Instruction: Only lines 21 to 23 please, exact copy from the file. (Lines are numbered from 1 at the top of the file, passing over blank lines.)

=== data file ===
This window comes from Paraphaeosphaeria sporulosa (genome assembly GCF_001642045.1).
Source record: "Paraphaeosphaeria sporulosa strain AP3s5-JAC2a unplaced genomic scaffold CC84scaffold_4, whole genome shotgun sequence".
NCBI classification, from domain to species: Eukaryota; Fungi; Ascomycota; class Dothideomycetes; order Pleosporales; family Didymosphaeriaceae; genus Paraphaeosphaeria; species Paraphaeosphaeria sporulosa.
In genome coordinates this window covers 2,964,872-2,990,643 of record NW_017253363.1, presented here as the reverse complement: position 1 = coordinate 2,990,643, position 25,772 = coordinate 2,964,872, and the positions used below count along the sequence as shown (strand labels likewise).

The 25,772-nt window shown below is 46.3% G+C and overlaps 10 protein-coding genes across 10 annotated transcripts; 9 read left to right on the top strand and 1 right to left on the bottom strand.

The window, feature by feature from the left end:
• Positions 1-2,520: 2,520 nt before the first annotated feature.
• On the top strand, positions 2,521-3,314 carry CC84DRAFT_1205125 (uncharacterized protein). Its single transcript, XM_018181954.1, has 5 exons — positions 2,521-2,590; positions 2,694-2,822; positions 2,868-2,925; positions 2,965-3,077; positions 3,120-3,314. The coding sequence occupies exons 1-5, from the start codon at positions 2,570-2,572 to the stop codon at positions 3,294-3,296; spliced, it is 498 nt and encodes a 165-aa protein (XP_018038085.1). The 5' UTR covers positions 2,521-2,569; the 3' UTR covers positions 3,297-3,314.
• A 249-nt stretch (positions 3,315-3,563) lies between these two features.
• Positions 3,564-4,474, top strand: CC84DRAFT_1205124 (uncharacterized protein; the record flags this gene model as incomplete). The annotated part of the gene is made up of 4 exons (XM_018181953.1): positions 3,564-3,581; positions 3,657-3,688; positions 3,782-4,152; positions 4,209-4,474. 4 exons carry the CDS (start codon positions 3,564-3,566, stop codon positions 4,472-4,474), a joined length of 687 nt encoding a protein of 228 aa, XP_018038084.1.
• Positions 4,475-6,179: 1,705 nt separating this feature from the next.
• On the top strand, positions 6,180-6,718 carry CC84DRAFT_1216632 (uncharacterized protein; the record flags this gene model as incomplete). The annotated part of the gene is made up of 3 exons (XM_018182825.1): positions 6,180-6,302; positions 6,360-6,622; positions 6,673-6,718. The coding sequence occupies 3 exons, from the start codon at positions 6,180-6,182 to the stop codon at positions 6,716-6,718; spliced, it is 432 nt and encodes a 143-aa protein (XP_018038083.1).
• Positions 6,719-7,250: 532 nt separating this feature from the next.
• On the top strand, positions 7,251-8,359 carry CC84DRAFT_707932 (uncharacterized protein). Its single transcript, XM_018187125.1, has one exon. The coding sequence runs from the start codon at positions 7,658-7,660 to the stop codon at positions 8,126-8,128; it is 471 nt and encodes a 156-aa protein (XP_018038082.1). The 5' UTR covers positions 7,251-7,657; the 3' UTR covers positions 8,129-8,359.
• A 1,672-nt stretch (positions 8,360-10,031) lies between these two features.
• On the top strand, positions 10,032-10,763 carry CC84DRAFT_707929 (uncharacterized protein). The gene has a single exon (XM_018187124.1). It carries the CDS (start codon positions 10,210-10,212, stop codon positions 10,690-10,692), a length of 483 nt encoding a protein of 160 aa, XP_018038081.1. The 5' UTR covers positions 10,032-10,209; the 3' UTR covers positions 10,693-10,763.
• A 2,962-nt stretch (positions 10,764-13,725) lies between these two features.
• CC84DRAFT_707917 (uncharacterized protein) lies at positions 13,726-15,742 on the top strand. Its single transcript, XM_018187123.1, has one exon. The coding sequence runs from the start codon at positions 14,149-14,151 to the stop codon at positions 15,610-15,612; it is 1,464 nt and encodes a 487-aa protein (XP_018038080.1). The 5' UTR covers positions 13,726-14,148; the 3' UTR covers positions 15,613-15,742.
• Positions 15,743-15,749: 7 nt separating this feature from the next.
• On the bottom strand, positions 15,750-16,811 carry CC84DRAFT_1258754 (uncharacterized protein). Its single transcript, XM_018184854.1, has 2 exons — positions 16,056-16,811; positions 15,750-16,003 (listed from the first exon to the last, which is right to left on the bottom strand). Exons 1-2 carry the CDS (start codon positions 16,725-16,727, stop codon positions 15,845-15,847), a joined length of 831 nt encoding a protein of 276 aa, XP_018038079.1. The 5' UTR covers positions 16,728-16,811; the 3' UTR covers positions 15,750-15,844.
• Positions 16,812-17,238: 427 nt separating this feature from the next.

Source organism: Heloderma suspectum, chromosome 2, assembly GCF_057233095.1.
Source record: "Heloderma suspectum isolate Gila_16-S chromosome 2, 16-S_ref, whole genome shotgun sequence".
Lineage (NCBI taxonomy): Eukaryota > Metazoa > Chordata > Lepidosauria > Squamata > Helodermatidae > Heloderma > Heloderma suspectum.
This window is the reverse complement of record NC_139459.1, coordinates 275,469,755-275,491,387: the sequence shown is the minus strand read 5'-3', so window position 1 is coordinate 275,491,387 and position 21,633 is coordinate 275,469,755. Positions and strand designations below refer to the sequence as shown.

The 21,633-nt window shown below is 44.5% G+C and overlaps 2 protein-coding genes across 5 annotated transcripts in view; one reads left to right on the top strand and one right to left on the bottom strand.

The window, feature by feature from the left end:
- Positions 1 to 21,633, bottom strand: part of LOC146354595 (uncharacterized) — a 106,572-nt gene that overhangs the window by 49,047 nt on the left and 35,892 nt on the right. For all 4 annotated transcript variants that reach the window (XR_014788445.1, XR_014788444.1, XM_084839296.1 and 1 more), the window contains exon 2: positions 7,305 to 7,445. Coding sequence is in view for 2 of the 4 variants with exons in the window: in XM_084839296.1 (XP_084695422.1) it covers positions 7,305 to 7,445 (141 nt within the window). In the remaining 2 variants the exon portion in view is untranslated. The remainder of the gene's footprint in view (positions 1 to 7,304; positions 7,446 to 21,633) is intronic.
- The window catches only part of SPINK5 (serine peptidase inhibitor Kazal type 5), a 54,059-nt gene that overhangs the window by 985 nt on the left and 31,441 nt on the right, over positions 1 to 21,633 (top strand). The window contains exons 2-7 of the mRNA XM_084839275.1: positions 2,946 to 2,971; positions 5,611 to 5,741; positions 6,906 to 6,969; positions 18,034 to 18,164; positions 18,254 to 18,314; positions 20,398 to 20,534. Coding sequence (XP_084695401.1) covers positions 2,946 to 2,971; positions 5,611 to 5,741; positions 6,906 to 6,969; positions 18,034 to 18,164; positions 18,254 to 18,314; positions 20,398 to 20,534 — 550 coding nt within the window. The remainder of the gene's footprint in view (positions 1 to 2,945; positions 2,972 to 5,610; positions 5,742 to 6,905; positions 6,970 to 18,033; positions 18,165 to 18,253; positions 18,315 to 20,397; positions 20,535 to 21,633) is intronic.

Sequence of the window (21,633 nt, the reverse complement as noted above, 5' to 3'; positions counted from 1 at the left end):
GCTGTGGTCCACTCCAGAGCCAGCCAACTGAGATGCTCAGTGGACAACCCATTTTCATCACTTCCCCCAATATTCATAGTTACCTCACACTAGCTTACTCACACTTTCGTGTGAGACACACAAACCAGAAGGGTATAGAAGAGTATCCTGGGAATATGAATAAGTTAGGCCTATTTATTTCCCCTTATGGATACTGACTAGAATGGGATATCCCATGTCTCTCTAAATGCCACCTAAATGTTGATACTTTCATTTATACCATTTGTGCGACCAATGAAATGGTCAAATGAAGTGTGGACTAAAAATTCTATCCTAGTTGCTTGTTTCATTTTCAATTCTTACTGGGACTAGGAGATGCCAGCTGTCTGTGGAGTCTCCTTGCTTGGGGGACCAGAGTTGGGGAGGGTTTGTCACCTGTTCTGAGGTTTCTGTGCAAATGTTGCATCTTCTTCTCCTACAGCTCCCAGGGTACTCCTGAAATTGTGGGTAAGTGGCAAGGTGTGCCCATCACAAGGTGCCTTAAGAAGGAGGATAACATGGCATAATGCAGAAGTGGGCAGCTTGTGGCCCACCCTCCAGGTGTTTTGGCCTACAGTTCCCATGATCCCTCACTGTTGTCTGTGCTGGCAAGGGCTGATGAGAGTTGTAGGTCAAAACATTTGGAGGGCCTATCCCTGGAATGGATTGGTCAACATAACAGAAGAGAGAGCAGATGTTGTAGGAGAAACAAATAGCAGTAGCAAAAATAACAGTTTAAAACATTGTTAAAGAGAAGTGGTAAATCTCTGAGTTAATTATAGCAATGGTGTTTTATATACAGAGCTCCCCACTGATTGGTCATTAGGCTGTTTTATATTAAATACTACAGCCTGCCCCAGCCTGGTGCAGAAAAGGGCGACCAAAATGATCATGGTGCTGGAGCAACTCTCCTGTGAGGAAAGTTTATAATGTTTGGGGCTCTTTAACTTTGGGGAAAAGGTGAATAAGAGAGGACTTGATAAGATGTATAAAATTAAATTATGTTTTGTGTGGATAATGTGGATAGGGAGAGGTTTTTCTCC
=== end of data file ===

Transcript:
• Positions 16,812-17,238: 427 nt separating this feature from the next.

Source organism: Heloderma suspectum, chromosome 2, assembly GCF_057233095.1.
Source record: "Heloderma suspectum isolate Gila_16-S chromosome 2, 16-S_ref, whole genome shotgun sequence".